Simultaneously lazy and ballsy, a rum way to end a pop career but weeks away from its brief radio life at least it sounds like a footnote, so not as undignified as it might have been. As a track on one of the prime Fatboy albums it would have worked great – a little in-joke irritant to keep the party mischievous. As a stand alone – eh? 3 (Tom)

You could say this is one of the worst songs ever recorded, but it’s not really a song. It’s a bad idea, repeated over and over. It has no entertainment value, no value in being so bad it’s good, it has no meaning. It’s just terrible. 0 (jel)

Considering the likes of the Go! Team and Teddybears STHLM have recently – and surprisingly – been striking pop gold with elements of the Fatboy sound, its more than a little disappointing to see Norman Cook return with a track that fails on almost every conceivable level.

Slash Dot Dash would have sounded lame as a throwaway skit on a Rephlex release from 1999, let alone as a comeback release from the most famous face in British dance music. Who exactly does our Norm think this record is supposed to appeal to? The beat would struggle to ignite even the least discerning dancefloor, the vocal sample is too intrusive, and the guitar solo would elicit little more than a rush to the bar/toilet at your average indie disco. (Slash dash! Do you see?) There doesn’t even appear to be anything worth stealing for a decent remix. Thank heavens it’s only two and half minutes long. 0 (Matt D’Cruz)

Wire’s “Dot Dash” re-written as a wide-eyed jingle for an animated car commercial? This is the sort of pea-brain, sample-based dance track that nearly anyone with a computer and a couple of Acid loops can make nowadays. The main difference is that Norman Cook makes a living producing disposable plastic like this. “The Rockafeller Skank” might have sounded fresh to mainstream ears in 1998, but no-one asked for this carbon copy of a dim flash at the end of 2004. 2 (Michael Gill)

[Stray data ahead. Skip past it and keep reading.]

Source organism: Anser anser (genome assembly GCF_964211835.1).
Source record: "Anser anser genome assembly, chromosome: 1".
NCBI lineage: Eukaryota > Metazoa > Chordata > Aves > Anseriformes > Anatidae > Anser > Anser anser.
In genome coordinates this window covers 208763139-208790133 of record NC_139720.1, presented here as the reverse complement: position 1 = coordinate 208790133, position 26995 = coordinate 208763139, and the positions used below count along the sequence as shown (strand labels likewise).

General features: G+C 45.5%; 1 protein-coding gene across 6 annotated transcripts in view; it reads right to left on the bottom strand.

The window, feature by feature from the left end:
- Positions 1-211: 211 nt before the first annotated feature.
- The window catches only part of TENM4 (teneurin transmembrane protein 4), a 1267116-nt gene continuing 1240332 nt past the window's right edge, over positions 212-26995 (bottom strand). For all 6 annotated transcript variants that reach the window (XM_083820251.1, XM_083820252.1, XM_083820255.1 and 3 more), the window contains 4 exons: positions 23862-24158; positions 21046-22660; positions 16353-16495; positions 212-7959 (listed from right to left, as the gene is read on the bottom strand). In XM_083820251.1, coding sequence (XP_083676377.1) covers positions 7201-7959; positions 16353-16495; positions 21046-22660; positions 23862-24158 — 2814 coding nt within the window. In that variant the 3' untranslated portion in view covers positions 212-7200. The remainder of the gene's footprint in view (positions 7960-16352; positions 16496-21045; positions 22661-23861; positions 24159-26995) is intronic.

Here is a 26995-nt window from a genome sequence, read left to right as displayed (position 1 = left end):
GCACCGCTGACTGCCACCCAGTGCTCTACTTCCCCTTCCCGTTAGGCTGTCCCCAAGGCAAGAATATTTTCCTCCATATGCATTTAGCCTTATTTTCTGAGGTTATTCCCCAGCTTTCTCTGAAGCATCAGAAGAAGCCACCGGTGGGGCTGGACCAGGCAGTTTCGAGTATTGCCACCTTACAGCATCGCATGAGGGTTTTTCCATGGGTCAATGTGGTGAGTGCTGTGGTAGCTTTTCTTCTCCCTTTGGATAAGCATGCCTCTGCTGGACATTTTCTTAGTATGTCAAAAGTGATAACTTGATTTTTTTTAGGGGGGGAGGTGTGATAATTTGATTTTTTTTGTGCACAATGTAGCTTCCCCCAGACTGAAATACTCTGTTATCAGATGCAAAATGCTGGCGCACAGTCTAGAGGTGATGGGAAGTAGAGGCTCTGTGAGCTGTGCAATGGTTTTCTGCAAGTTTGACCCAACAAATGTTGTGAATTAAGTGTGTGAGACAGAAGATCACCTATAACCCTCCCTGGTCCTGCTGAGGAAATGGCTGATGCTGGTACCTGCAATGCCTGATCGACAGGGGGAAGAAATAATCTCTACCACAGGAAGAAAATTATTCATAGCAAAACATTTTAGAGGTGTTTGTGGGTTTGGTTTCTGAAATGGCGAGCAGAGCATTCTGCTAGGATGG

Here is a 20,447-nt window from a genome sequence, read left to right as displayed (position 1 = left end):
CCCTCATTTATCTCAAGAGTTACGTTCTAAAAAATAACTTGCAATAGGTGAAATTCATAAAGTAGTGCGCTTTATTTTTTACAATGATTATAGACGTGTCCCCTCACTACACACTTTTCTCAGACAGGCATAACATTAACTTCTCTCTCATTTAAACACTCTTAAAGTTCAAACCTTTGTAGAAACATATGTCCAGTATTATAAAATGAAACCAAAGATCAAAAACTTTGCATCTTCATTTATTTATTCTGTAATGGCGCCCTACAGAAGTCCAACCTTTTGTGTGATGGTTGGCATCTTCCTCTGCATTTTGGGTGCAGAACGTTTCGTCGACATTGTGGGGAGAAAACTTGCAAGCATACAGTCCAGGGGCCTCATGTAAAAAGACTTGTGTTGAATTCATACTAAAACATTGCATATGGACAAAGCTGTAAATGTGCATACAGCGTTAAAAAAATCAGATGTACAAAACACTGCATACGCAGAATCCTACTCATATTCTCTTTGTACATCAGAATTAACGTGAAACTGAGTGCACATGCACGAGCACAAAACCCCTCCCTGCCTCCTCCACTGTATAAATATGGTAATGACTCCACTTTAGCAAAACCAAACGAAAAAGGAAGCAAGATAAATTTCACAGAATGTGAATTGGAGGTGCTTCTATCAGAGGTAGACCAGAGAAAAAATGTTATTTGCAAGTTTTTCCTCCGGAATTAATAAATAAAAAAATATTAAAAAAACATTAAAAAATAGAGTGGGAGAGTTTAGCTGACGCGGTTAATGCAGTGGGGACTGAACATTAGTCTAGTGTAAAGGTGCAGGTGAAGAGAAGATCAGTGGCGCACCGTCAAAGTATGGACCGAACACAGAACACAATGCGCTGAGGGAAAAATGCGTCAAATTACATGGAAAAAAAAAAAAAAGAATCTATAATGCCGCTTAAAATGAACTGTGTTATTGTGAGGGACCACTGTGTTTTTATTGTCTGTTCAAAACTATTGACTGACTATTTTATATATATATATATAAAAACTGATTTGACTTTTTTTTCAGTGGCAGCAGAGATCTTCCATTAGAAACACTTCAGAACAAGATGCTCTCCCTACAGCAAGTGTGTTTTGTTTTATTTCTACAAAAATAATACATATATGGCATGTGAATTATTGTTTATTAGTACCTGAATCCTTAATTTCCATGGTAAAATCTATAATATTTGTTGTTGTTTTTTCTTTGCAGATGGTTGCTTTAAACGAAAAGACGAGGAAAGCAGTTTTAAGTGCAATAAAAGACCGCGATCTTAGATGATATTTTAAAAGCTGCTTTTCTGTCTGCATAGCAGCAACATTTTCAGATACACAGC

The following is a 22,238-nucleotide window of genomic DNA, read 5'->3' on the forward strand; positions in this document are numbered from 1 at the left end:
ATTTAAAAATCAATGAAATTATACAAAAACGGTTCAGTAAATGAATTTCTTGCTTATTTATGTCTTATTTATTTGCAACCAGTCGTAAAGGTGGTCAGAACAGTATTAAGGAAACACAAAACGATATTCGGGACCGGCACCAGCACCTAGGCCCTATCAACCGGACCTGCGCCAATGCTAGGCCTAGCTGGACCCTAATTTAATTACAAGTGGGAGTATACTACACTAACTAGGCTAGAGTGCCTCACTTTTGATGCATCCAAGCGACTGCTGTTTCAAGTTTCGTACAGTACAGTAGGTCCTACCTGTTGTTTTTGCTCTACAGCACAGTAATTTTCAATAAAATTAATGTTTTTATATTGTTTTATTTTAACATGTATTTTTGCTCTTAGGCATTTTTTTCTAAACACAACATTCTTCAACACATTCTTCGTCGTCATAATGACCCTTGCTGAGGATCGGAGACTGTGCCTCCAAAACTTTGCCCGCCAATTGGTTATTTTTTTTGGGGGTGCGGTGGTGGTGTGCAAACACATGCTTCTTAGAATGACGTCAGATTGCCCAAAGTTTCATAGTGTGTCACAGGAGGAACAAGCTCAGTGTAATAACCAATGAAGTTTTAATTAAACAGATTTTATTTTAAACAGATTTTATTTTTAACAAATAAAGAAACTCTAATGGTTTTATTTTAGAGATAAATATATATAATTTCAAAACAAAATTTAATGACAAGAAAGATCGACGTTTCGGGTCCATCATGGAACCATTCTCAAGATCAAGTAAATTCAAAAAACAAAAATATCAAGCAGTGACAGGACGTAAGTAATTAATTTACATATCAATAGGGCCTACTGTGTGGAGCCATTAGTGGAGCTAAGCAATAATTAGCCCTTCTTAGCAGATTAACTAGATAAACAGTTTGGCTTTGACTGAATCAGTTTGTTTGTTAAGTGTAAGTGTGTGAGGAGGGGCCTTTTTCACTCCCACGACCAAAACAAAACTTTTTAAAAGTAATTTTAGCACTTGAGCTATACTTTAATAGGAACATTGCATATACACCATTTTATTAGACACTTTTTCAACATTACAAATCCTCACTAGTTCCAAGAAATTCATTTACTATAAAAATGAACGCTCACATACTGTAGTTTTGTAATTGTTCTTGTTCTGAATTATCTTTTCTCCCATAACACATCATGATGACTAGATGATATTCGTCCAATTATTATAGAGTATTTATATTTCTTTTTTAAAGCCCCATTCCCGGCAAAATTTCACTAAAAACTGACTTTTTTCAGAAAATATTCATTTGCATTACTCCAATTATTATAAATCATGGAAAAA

Go back into history, realize you left Rockafella Skank half-breathing on the dance floor. Revive it, give it a new name and serve it with an ironic vocal sample. The internet is so passe – that shoulda been “dot org” Mr Slim Not So Shady – even when it stutters around a surf guitar. The main problem I have with the song – apart from its block rocking dumbness – is that it won’t even get the lads dancing. Or maybe that’s a good thing? Dot dot dud. 3 (Stevie Nixed)

IT’S annoying IN a REALLY unsubtle WAY like A neon LIGHT flashing IN your WINDOW. slash DOT dash DOT slash DOT slash DOT com DOT com LIKE a MOUNTAIN dew AD with CARROTTOP slash DOT slash DOT and EVERYTHING everyone THOUGHT fatboy SLIM would SOUND like AND what DO you KNOW he DOES sound LIKE a REPETITIVE fratboy LET loose ON a SOUNDBOARD just MAKE it STOP now please.

It’s not so much that I hate it as that it makes me want to change the channel. But then I never cared much for that station anyway. 3 (Forksclovetofu)

There’s some XBox game – hell, there’s probably a bunch of applicable XBox games – where repeatedly pushing a button in a certain situation caused a character to repeat the same soundbite. Waiting for Player 1 to return from a potty break, or running through a boring stretch of plot-related hoohah, I’d entertain myself with a little re-re-re-r-remixing of that dialogue snippet. So, yeah – if I had access to quality recording equipment, I too would slap that jive talkin’ on top of a tepid fast beat and see how large a throng I can get throbbing and twirling with it. Norman, you lucky slack bastard, I salute you. 3 (David Raposa)